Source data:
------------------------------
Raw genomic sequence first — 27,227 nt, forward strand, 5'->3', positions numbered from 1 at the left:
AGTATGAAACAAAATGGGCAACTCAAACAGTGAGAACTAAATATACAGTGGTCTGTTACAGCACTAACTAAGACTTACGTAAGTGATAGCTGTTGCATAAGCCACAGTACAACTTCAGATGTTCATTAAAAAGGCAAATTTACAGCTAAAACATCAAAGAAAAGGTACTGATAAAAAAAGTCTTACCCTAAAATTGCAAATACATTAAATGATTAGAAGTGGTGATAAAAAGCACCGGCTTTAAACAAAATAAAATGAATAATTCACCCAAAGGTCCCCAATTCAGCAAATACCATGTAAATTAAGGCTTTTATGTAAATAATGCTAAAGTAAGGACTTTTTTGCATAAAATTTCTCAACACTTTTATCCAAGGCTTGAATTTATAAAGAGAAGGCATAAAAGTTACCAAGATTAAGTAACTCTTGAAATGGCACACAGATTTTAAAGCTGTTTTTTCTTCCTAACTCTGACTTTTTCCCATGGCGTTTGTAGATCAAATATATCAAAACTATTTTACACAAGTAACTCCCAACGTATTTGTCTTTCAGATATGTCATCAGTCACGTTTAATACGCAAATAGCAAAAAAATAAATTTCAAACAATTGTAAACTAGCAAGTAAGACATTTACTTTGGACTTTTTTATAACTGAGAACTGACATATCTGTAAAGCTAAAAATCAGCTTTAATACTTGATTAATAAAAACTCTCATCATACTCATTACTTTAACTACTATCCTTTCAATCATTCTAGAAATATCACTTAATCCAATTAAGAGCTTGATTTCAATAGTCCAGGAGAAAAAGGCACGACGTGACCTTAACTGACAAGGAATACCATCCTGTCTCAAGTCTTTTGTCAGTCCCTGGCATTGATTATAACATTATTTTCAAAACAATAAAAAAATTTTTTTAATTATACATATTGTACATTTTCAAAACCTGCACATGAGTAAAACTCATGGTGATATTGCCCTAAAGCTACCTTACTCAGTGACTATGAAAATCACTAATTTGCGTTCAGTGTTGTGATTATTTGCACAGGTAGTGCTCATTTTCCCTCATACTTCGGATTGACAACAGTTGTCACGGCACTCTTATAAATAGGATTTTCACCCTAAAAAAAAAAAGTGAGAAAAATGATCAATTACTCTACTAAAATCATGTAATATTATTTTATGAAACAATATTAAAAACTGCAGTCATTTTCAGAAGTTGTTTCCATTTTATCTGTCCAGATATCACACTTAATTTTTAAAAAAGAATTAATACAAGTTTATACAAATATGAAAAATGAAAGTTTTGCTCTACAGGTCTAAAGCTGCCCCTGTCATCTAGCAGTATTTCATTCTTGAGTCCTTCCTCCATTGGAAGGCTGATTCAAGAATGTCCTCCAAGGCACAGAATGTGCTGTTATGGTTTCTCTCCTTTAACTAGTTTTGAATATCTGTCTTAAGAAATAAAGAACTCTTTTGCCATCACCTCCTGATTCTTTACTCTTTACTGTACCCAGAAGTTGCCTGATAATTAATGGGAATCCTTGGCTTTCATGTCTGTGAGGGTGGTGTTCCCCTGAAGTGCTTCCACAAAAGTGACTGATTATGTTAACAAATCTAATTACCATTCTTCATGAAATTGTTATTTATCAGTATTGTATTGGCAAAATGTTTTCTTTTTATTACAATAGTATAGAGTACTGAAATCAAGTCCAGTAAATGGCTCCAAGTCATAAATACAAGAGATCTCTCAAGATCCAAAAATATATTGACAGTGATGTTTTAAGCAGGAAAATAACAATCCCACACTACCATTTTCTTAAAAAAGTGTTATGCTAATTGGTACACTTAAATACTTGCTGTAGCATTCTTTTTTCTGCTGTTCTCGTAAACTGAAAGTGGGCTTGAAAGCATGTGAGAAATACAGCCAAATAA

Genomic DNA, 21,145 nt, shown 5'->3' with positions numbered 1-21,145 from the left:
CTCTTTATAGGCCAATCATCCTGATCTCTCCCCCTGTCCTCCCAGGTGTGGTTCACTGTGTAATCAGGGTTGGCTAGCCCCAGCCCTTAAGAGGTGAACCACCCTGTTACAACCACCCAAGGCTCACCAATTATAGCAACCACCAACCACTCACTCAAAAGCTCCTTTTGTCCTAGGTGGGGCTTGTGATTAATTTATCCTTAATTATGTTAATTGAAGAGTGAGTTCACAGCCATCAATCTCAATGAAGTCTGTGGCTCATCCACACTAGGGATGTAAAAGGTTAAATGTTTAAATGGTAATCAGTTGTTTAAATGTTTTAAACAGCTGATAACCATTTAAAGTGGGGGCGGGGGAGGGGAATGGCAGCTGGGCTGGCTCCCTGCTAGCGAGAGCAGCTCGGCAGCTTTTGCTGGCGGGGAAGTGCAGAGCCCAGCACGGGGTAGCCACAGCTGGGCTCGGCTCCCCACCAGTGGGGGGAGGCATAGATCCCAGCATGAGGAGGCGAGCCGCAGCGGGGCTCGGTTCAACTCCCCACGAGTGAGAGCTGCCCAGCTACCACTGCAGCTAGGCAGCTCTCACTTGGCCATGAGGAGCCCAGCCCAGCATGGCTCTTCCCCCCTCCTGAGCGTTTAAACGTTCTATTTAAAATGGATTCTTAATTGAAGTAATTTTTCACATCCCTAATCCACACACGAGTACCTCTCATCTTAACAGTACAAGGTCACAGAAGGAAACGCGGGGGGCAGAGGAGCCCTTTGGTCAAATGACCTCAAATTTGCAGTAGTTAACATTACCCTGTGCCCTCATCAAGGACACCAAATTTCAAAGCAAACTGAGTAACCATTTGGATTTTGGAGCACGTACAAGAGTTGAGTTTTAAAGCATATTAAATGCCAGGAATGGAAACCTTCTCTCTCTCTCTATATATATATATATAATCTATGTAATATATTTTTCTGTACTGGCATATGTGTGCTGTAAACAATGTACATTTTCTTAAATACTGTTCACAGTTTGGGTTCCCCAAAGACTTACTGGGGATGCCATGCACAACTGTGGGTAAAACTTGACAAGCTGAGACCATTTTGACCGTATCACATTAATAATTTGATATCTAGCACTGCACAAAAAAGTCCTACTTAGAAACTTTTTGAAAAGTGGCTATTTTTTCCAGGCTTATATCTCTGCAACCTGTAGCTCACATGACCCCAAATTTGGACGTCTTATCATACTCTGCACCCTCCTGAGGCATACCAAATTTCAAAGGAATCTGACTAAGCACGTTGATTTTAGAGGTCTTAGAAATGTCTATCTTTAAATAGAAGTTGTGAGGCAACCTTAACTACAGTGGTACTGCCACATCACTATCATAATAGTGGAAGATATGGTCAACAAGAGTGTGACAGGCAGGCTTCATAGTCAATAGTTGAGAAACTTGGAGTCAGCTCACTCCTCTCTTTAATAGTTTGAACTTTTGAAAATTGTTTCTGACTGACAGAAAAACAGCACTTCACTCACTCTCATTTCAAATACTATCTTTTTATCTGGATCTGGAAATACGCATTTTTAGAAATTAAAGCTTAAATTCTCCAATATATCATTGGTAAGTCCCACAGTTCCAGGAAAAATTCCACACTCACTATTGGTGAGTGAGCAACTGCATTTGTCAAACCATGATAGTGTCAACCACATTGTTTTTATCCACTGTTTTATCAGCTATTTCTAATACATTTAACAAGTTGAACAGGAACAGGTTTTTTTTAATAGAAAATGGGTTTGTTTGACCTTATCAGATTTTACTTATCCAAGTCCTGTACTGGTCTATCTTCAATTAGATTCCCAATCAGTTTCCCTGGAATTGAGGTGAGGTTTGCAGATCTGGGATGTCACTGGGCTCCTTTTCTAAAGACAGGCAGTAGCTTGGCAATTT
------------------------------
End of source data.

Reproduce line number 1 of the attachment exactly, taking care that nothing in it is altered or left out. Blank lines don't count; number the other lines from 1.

Raw genomic sequence first — 27,227 nt, forward strand, 5'->3', positions numbered from 1 at the left: